Jemmy Dean

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James "Jemmy" Dean
Personal information
Full name James Dean
Born 1816
England
Died 1881
Batting style right-handed
Bowling style roundarm: right arm fast
Role fast bowler
Domestic team information
Years Team
1835–1861 Sussex
Career statistics
Source: CricketArchive, 18 April 2013
Jemmy Dean (sixth from left) and other members of William Clarke's All-England Eleven in 1847.

James "Jemmy" Dean (born 4 January 1816 in Duncton, Sussex; died 25 December 1881 in Duncton) was an English first-class cricketer with professional status. Mainly associated with Sussex, he is recorded in 305 matches from 1835 to 1861 which are designated first-class by CricketArchive, totalling 5,115 runs at an average of 10.54 with a highest score of 99, holding 206 catches and taking 1,144 wickets with a best analysis of 9/34. Dean achieved 5 wickets in an innings 86 times and 10 wickets in a match 18 times. His nephews David and James, both played first-class cricket.[1]

Career[edit]

Dean was a right-handed batsman but was more notable as a bowler. He bowled right arm fast with a roundarm action. A good fielder, he occasionally played as a wicketkeeper. Although primarily a Sussex player, Dean played for numerous other teams but especially for the United All-England Eleven (UEE), from 1853 to 1858, of which he was the co-founder with his friend John Wisden. Formerly, from 1848 to 1852, he had represented the All-England Eleven (AEE).[1]

In Scores & Biographies, Arthur Haygarth describes Dean as "very stout for a cricketer" because he weighed 12 stone though his height was only 5 foot 7 inches. Dean's pace, says Haygarth, was "always straight and ripping, his balls getting up remarkably quick". He was a sawyer by trade and nicknamed "by some" as "The Ploughboy". Dean was engaged by MCC as a bowler in 1837 and remained in situ till he resigned at the end of the 1861 season. Haygarth, a contemporary, recounts that Dean began the UEE in 1852 "in conjunction with Wisden" and that his likeness, by John Corbett Anderson (see graphic) has been published by Fred Lillywhite.[2]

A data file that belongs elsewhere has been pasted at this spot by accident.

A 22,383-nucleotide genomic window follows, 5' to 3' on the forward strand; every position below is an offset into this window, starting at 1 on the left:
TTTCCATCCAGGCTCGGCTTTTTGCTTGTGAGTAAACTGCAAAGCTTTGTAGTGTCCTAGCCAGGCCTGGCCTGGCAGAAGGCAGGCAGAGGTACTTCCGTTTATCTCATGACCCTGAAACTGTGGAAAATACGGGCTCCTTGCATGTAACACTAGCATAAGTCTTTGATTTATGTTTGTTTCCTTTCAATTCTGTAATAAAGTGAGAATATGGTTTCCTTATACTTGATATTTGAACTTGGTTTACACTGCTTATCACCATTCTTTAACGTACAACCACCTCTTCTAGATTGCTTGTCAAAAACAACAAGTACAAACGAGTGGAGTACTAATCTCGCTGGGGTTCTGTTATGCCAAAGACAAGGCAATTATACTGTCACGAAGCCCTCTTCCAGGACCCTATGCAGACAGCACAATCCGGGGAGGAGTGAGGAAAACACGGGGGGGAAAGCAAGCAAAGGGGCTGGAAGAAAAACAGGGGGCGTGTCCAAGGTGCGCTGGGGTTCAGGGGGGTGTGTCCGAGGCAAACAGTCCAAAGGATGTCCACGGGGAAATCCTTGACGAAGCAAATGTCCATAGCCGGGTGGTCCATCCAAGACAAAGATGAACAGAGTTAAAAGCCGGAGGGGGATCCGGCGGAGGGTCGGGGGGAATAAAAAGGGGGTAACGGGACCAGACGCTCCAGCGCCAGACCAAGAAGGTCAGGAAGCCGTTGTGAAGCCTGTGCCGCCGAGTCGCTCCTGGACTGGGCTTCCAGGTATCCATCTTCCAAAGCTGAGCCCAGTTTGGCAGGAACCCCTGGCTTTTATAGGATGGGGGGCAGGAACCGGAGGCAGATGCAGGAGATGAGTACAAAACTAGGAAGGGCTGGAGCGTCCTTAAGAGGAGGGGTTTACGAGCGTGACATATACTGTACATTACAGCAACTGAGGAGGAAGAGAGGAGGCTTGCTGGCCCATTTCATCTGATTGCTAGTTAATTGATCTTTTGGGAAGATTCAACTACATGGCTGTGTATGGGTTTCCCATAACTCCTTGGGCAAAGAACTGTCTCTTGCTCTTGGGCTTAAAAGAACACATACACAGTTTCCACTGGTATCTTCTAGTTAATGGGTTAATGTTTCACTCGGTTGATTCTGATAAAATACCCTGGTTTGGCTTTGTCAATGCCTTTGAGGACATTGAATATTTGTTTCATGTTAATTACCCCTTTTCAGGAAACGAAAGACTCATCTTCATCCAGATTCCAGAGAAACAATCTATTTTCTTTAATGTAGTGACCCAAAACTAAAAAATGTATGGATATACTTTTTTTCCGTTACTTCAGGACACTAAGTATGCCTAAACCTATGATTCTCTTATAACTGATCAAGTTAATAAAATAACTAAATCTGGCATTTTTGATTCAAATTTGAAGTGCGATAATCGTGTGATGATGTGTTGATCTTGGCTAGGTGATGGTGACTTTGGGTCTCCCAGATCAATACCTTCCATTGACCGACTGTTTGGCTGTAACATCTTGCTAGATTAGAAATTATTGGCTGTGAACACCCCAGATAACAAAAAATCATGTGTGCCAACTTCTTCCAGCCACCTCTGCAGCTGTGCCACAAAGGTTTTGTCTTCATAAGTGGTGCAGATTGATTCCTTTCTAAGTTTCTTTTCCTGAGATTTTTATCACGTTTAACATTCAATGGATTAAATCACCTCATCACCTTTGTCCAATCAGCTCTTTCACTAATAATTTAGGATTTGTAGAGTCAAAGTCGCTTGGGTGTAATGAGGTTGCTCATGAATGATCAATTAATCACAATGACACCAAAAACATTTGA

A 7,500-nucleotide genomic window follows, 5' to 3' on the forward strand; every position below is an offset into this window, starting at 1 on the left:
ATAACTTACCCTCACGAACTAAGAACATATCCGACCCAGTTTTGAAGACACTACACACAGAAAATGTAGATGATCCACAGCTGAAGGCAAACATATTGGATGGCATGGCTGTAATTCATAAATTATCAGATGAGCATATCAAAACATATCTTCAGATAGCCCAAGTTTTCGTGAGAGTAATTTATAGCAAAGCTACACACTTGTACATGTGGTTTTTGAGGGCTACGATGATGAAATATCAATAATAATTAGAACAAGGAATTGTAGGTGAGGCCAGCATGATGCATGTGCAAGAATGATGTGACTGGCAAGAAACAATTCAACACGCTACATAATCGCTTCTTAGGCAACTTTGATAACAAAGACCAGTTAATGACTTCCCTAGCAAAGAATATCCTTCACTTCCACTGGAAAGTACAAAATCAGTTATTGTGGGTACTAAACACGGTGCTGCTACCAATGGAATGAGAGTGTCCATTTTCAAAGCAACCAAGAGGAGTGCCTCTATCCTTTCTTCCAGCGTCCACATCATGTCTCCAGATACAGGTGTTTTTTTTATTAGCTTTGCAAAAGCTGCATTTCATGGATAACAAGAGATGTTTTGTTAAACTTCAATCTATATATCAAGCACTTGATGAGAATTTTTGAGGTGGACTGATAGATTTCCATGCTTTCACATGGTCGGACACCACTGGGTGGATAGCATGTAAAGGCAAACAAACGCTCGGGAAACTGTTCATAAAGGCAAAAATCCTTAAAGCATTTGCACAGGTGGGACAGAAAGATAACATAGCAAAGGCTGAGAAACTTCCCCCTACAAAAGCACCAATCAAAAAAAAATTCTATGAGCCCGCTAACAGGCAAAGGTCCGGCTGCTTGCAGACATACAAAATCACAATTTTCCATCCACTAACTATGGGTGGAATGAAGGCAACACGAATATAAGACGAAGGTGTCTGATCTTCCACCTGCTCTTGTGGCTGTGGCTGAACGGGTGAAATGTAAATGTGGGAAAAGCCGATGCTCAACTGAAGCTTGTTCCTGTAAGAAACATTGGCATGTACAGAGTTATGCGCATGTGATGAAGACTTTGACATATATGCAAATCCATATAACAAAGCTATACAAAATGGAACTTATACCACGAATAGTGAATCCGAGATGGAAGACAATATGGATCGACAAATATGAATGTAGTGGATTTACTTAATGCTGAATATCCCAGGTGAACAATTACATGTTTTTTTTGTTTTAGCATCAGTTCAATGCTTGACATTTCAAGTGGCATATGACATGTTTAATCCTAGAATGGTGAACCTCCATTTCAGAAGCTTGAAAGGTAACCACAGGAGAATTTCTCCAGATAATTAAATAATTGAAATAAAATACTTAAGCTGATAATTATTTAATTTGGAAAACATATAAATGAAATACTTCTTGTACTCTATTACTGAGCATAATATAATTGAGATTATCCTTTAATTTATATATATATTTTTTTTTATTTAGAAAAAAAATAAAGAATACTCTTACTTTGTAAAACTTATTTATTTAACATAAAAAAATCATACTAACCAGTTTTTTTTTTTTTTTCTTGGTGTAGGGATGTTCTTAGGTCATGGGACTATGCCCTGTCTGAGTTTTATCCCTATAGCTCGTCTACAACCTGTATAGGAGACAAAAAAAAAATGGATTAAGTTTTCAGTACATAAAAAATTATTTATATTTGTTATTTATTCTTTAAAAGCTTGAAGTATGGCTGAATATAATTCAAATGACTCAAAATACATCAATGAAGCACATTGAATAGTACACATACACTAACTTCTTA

H. S. Altham mentions Dean's "splendid work" for Sussex, Marylebone Cricket Club (MCC) and the AEE before (importantly to Altham) Dean was in 1862 engaged as a coach at Winchester College.[3] Altham then relates that Dean and Wisden founded the UEE in 1852 as a result of "profound dissatisfaction" with William Clarke's management of the AEE. Several leading players such as Jem Grundy and John Lillywhite joined them and Dean and Wisden became the joint secretaries of the UEE.[4] In his Phoenix History, Roy Webber says that interest in the AEE "dropped to reasonable proportions" after the initial sensation and offshoots began to appear, the first being Dean and Wisden's UEE in 1852 with "other sides to follow".[5]

References[edit]

  1. ^ a b "James Dean". CricketArchive. Retrieved 18 April 2013. 
  2. ^ Haygarth, pp.311–312.
  3. ^ Altham, p.85.
  4. ^ Altham, p.86.
  5. ^ Webber, p.27.

Bibliography[edit]

  • Altham, H. S. (1962). A History of Cricket, Volume 1 (to 1914). George Allen & Unwin. 
  • Birley, Derek (1999). A Social History of English Cricket. Aurum. 
  • Haygarth, Arthur (1862). Scores & Biographies, Volume 2 (1827–1840). Lillywhite. 
  • Major, John (2007). More Than A Game. HarperCollins. 
  • Webber, Roy (1960). The Phoenix History of Cricket. Phoenix.